Mardi Reed: Art from Outdoors
Atmospheric and haunting, with lines both deliberate and unrestrained, Mardi Reed’s art depicts the impressions she has after visiting green spaces; especially those found in Jamaica Plain. A 20-year Jamaica Plain resident, Reed often walks or run along local landmarks such as Jamaica Pond, the Arnold Arboretum and Franklin Park.
Instead of concentrating on producing a “realistic” image of the scenes she witnesses on her journeys, Reed instead captures sensations. “I like to run, so a lot of my work is outside. When I’m running I’ll see something and then sketch it and work with it when I get home… not [based] so much how it looks but the impressions it gives,” she explains.
These impressions aid in the creation of visual journals, an important part of Reed’s creative process. While pursuing a master’s degree at Massachusetts College of Art, Reed’s thesis involved the study and creation of an award-winning technique in visual journaling that involves paying attention to “reoccurring themes, colors and imagery” resulting from the spontaneous marks and frequent notes people make when they feel inspired by their surroundings. This method helps participants unlock ideas and connections, which translate into a finished artistic product.
Reed hosts workshops on the visual journal process, defined as “drawing experience.” Those interested in learning more should contact her at: email@example.com. Reed describes this process as “organic” and vital to her success as an artist.
Although an artist all her life, Reed has only recently become comfortable with sharing her art, crediting her current flurry of public showings to the welcoming presence of her community. After growing up in Maine and graduating from Goddard College, Reed moved to Jamaica Plain via Mexico. In Mexico, Reed studied woodcutting and quickly realized it would be difficult to move back to Maine and forgo the culture and excitement life in Mexico provided. Now in her home near Hyde Square, Reed says she loves the energy and diversity of her neighborhood. As testament to her pride in the area and her love of nature, Reed recently named her studio “Pudding Stone Studio,” after the indigenous rock that is prevalent in the Jamaica Plain area.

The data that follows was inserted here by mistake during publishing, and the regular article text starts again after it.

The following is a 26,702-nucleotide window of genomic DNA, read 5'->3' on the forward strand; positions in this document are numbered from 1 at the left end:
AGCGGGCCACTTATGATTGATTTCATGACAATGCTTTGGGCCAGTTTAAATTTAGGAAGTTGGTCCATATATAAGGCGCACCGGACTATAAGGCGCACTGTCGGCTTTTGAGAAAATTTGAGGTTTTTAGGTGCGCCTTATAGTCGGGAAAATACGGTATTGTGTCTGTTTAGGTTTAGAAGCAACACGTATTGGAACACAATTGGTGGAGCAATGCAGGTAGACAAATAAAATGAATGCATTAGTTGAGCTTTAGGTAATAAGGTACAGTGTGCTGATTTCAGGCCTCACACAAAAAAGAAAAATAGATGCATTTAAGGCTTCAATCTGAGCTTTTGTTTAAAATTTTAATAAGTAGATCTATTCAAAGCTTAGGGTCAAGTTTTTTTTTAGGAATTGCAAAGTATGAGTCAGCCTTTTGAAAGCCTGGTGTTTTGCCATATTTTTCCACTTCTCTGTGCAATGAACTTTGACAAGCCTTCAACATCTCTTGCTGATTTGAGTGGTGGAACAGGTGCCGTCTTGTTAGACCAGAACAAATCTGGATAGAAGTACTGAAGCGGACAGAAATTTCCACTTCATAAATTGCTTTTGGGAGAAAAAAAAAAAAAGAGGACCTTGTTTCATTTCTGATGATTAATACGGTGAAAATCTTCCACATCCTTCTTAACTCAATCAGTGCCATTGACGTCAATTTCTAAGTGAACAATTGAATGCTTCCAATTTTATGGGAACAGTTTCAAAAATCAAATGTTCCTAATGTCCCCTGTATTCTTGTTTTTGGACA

Reed is very active in the local arts scene, participating in JP Centre/South Main Streets First Thursdays and several artistic guilds focusing on the production of monoprints, woodcuts and watercolors. This year will mark Reed’s 8th year participating in Open Studios. Those interested in a preview of Reed’s work can visit her page on the Jamaica Plain Artists Association’s website (www.jpaa.org).
Jamaica Plain Open Studios is an annual free weekend-long celebration of the arts where over 200 artists display and sell their original work. This year, Open Studios occurs Sept. 29 – 30. Visit www.jpopenstudios.com or call 943-7819 for more information about the event, participating artists and volunteer opportunities.
Jamaica Plain Open Studios is supported in part by a grant from the Boston Cultural Council, a local agency funded by the Massachusetts Cultural Council, administrated by the Mayor’s Office of Arts, Tourism, and Special Events.
The writer is a volunteer with Jamaica Plain Open Studios